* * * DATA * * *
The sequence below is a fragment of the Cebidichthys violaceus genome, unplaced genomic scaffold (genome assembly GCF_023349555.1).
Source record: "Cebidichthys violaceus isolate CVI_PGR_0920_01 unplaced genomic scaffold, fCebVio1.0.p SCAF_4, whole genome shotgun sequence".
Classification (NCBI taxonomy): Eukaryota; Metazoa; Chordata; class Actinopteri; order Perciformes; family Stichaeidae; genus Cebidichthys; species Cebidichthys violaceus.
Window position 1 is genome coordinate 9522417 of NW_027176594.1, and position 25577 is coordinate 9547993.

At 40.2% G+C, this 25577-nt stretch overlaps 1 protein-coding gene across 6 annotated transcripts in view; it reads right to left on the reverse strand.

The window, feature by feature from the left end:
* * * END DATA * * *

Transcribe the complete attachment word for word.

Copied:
The sequence below is a fragment of the Cebidichthys violaceus genome, unplaced genomic scaffold (genome assembly GCF_023349555.1).
Source record: "Cebidichthys violaceus isolate CVI_PGR_0920_01 unplaced genomic scaffold, fCebVio1.0.p SCAF_4, whole genome shotgun sequence".
Classification (NCBI taxonomy): Eukaryota; Metazoa; Chordata; class Actinopteri; order Perciformes; family Stichaeidae; genus Cebidichthys; species Cebidichthys violaceus.
Window position 1 is genome coordinate 9522417 of NW_027176594.1, and position 25577 is coordinate 9547993.

At 40.2% G+C, this 25577-nt stretch overlaps 1 protein-coding gene across 6 annotated transcripts in view; it reads right to left on the reverse strand.

The window, feature by feature from the left end: